Earning a diploma and preparing yourself for a professional career are generally considered the two most important aspects of the college experience. At the same time, though, you’re going to want to make sure your time in school is happy and personally satisfying.
Here are a few tips you’ll want to follow In order to balance the rigors of schoolwork and your emotional well-being while you’re in college:
Stick to a balanced diet
One of the most notorious pitfalls of going to college is gaining the “Freshman 15,” so-called because many first year students put on weight when they are out on their own for the first time and making diet decisions without parental input.
Gaining weight can be bad for your self-image, but more importantly, a lousy diet can make you feel sluggish, hurt your concentration level and lead to an overall lack of physical and emotional vigor.1
Be aware of the food you eat. It’s likely you’re going to pig out on some late-night pizza at some point, so be sure to balance those binges with healthier fare at other times.
Physical health often translates into mental and emotional health.2 If your body is active, it’s more likely your brain will be too. As you plan out your class, study and work schedules, be sure to pencil in some time at the gym.
Usually, all you’ll need is three or four days of approximately hour-long workouts to stay in shape. And that’s something most people can find time for while they’re in school.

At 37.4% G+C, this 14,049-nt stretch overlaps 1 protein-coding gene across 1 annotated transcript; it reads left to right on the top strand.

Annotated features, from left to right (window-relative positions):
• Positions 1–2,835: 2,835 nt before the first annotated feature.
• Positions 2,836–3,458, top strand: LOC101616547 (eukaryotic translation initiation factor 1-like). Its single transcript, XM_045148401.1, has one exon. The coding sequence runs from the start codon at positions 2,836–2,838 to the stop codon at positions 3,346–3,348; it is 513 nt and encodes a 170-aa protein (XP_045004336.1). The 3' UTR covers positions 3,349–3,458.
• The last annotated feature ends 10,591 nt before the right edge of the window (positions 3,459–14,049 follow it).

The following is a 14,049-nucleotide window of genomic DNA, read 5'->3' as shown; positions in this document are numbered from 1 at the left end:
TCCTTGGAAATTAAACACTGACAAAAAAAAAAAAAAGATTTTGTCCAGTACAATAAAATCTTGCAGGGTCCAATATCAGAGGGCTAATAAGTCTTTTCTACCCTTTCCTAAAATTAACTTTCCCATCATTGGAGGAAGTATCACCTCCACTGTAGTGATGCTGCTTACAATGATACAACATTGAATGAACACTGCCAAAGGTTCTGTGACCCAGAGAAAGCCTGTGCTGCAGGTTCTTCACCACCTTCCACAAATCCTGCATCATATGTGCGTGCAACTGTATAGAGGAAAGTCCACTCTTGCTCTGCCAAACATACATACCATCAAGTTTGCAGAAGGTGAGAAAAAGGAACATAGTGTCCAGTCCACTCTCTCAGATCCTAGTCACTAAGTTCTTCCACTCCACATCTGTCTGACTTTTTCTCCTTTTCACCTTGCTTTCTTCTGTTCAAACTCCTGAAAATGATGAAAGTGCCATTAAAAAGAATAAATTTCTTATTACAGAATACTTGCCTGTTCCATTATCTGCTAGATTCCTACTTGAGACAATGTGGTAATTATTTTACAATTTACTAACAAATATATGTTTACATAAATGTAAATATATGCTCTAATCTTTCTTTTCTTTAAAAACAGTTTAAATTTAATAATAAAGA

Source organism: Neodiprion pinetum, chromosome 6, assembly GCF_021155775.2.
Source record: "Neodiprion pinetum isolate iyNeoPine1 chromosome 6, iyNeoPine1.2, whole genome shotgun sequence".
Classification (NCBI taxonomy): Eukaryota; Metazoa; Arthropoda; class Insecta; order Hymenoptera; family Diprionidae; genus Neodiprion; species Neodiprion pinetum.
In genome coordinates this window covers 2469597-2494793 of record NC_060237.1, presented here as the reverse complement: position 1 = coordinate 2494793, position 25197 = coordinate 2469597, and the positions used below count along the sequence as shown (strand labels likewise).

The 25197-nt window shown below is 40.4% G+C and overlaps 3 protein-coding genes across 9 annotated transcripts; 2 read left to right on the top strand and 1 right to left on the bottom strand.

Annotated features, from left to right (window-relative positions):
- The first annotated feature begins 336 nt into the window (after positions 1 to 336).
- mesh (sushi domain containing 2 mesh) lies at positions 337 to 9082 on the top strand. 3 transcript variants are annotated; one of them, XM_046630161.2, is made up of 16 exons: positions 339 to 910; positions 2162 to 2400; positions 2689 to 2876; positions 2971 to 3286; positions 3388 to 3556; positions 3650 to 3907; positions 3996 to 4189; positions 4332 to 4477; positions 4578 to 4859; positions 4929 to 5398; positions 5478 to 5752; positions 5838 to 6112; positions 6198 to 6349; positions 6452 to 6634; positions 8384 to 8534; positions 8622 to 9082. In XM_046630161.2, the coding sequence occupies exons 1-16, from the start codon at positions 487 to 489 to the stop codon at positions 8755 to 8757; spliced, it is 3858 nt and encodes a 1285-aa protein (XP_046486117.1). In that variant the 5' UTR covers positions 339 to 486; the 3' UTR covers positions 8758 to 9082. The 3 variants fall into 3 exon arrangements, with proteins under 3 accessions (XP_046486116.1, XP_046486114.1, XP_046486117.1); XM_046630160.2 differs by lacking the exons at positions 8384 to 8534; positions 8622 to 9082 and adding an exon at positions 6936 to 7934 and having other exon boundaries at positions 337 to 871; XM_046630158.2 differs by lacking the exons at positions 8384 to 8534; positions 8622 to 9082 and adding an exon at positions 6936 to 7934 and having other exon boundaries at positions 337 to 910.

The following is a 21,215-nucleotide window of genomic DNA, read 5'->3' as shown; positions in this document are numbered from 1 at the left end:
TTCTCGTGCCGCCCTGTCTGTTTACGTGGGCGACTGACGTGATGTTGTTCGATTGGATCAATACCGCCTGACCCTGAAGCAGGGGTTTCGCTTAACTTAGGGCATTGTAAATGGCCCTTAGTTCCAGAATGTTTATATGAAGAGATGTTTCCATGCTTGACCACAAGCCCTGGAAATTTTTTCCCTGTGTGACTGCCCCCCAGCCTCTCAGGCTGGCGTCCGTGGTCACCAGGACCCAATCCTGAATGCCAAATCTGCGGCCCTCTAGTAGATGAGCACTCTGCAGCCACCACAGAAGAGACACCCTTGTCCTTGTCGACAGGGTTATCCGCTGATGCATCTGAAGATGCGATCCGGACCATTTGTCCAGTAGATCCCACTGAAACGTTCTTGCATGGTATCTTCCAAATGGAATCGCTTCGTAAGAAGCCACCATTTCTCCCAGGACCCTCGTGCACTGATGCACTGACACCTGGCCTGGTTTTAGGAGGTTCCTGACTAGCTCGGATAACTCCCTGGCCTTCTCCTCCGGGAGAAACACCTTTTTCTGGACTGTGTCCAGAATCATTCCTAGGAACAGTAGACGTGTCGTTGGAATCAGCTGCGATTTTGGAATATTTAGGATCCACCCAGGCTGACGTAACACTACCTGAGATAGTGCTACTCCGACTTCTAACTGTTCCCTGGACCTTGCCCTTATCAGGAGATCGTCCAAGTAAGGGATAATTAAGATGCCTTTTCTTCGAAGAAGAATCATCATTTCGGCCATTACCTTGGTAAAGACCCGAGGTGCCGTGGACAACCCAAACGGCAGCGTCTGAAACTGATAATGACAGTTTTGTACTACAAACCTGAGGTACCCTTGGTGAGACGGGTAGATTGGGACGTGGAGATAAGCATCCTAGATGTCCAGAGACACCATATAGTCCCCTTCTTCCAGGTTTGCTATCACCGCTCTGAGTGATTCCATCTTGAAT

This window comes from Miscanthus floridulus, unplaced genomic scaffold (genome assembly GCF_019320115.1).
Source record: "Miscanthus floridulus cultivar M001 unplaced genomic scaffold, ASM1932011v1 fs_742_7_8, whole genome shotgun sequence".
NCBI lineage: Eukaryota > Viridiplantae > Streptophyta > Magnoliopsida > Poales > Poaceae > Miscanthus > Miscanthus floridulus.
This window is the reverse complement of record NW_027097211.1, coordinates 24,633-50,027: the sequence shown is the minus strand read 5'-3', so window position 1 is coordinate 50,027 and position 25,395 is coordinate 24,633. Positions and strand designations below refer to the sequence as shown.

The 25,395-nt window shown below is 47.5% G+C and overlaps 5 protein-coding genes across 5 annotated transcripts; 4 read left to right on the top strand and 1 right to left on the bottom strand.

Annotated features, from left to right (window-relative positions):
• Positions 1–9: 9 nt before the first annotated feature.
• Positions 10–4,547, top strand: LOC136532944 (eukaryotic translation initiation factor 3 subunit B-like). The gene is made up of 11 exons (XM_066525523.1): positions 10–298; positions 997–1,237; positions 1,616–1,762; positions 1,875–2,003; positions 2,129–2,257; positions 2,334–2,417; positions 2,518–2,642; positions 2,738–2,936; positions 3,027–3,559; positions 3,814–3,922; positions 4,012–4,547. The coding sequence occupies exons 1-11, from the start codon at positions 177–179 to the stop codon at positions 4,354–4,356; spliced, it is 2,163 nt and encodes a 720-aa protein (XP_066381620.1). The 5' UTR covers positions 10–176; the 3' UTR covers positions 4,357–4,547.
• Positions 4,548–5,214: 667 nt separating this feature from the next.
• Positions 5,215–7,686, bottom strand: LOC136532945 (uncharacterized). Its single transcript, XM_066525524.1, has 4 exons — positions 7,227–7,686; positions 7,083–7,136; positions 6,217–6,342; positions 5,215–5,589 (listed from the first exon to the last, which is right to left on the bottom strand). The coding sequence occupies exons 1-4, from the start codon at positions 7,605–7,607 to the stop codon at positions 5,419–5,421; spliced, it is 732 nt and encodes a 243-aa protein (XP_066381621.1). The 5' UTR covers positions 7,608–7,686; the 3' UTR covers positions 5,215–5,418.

Know your internal clock
If you are a notoriously late riser, don’t try to challenge yourself by scheduling early morning classes. At least initially, going against your internal clock is more likely to be counterproductive than transformative.
However, as you progress in your academic career, you may want to start adding some earlier classes in order to prepare yourself for life outside of school. For instance, if you’re in a medical billing program or taking veterinary technician classes, it’s likely that your future employer will want you to work more of a 9-to-5 schedule. Slowly start working your way into that mindset.
Take advantage of your school’s resources
Between school, a job, family and other responsibilities, it can be easy to feel overwhelmed when you’re in college. Instead of panicking, consult your professors, use the school’s tutoring options, meet or communicate with an advisor or look into any other service that might be able to help reduce your burden.
1 Sarkis, Dr. Stephanie, “50 Tips for College Students,” Psychology Today, Aug. 23, 2010. http://www.psychologytoday.com/blog/here-there-and-everywhere/201008/50-tips-college-students
2 Berg, Dr. Peter, “Avoiding Back-to-School Illness and the Freshman 15,” inspiredhealthandhappinessblog.com, Oct. 14, 2013. http://inspiredhealthandhappinessblog.com/2013/10/avoiding-back-to-school-illness-the-freshman-15/